Lean Frontiers: Are they differences in getting middle management on board from getting executive management support?
Are there differences in getting middle management from executive management on board for 1) developing the lean enterprise and 2) direct engagement on their part? What are the differences, if any?
Posted on May 9, 2015
Archives by Tag 'development'
Jean Cunningham

Jean Cunningham: Include finance/accounting in the lean product development process

By Jean Cunningham, - Last updated: Monday, February 18, 2013
If you have read about Lantech in the Womack and Jones, Lean Thinking, then you know that our application of lean principles in the product development processes yielded huge reductions in lead time.  And what better way to enhance margins than to have the first product to the market! However, the recommendation I have as you launch LPD, is to include Finance/Accounting as an essential team member.  There are two reasons: first, the finance person can help gather the financial information needed for target costing and evaluate cost impact of different design alternatives. ...

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Joel Stanwood

Joel Stanwood: How should we take Lean into Product Development?

By Joel Stanwood, - Last updated: Monday, February 18, 2013
A consumer-products company has recently begun its Lean journey by focusing on Lean fundamentals starting on the shop floor (standard work, 1-piece flow, pull, work to Takt).  The company is simultaneously refreshing its product portfolio.  Although the cross-functional New Product Development ("NPD") team members may have little experience working in a Lean environment, the team nevertheless desires to (1) deploy rapid NPD processes and (2) prioritize its product pipeline to take full ...

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Jeff Liker

Jeff Liker: Self development leads to developing others

By Jeff Liker, - Last updated: Sunday, July 15, 2012
Based on your description I cannot tell what you have done in the 5 years, and know nothing about your processes.  As a general rule focusing on training people in visualizing, analyzing and solving problems is a great thing, particularly training managers.  In our new book on Developing Lean Leadership the Toyota Way we describe how to develop leaders and we are arguing that they need to be trained in just what you describe.  The model begins with "self development of managers."  They must want to become leaders of change toward concrete goals and to learn the problem solving approach.  ...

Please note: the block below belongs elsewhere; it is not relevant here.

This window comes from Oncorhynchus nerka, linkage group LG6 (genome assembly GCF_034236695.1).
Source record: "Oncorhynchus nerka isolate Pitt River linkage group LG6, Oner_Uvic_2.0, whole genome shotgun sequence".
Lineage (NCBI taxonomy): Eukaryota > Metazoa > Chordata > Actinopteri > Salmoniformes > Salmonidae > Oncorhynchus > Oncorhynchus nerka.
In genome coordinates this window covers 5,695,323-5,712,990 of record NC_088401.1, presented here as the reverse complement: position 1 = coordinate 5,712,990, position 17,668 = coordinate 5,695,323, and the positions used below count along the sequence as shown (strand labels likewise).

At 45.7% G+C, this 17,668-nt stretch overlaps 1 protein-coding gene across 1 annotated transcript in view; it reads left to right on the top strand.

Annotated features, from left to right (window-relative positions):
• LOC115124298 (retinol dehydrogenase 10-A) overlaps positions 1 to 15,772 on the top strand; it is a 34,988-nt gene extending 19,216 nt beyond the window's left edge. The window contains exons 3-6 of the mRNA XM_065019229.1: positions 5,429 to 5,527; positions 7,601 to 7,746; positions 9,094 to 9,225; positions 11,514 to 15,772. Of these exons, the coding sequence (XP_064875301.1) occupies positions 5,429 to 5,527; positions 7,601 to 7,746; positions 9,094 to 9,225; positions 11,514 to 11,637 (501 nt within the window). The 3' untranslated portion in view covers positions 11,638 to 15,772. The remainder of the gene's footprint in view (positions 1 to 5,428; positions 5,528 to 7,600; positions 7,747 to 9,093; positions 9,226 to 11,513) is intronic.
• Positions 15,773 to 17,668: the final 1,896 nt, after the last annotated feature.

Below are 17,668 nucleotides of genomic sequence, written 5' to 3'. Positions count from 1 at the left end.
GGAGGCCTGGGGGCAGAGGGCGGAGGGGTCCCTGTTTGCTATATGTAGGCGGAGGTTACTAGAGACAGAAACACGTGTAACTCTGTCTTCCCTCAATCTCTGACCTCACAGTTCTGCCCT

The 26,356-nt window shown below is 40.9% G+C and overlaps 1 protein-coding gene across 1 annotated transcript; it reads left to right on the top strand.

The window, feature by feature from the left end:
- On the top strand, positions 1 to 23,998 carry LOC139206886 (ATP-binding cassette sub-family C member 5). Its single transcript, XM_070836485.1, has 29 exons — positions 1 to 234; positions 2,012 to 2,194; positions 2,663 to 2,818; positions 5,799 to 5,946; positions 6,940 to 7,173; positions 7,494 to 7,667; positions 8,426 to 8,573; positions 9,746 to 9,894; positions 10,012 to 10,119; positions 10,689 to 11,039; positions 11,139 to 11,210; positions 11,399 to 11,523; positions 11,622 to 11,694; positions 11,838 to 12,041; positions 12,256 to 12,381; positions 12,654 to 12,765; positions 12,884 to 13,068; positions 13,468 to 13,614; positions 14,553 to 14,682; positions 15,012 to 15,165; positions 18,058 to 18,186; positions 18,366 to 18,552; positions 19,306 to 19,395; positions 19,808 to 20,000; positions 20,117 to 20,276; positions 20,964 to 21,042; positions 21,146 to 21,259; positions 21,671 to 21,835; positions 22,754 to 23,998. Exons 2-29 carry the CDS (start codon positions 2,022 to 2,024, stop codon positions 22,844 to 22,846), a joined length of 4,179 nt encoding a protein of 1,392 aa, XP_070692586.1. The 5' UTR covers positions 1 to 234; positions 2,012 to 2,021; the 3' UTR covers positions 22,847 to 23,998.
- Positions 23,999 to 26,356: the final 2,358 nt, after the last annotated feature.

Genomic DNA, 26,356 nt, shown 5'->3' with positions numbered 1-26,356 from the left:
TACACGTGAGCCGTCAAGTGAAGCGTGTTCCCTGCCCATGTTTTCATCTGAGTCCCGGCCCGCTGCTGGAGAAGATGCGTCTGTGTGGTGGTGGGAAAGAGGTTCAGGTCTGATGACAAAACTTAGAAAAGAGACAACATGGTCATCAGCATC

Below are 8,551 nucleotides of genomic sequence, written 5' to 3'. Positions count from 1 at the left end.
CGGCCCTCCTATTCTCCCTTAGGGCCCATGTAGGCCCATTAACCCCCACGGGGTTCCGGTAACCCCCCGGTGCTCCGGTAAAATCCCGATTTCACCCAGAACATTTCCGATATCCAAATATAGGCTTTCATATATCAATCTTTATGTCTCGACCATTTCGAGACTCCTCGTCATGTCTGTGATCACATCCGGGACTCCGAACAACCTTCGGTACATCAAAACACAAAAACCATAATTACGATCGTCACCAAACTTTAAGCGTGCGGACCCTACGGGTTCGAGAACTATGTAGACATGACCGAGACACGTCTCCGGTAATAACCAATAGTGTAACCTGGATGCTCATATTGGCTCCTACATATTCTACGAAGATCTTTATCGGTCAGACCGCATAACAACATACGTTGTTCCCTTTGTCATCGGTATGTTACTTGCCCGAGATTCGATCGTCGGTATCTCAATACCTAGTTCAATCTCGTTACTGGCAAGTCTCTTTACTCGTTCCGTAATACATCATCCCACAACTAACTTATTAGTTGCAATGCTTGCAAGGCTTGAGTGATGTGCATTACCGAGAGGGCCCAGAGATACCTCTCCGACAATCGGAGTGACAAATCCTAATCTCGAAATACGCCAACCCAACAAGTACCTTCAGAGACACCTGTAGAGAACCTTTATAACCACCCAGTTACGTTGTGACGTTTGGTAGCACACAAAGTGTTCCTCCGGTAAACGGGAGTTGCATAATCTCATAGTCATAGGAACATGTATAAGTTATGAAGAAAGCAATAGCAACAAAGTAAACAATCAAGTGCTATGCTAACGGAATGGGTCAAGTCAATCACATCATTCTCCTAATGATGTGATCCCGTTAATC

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Michael Balle

Michael Ballé: Waste Elimination Is The Ultimate Development Practice

By Michael Balle, co-author of The Gold Mine and The Lean Manager - Last updated: Monday, January 10, 2011
Most companies would argue that they’re intent on developing their people, and to do so they invest a substantial part of the budgets in training of all sorts, from technical skills to managerial practices. Mostly, this training is conceived on the university model: an expert specifies the best known way to do something, trainees learn it as well they can and then are tasked to apply it. Because of obvious organizational constraints, training is separated into classroom training with a trainer, and then, hopefully practical application left to the participants. In such training conception, the trainees manager is not particularly ...

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Steven Spear

Steve Spear: Managers are trained for decision making, not discovery and development

By Steven Spear, - Last updated: Thursday, June 10, 2010
C level executives are often absent from 'lean initiatives,' 'lean transformations,' and the like. This is unfortunate given the truthy cliche, "what is interesting to leaders, is fascinating to followers." The question is, "Why?" Let me suggest two reasons: • Lean presented as a kit of system engineering tools which senior leaders feel they can delegate to technologists. • Senior leaders not taught/trained for an environment of continuous improvement/discovery. REASON 1: LEAN=TOOL KIT The interpretation of lean manufacturing as a kit of system engineering tools, meant for the 'shop floor,' largely for high volume, low variety, repeated work, certainly impacts senior leaders view that lean is tactical ...

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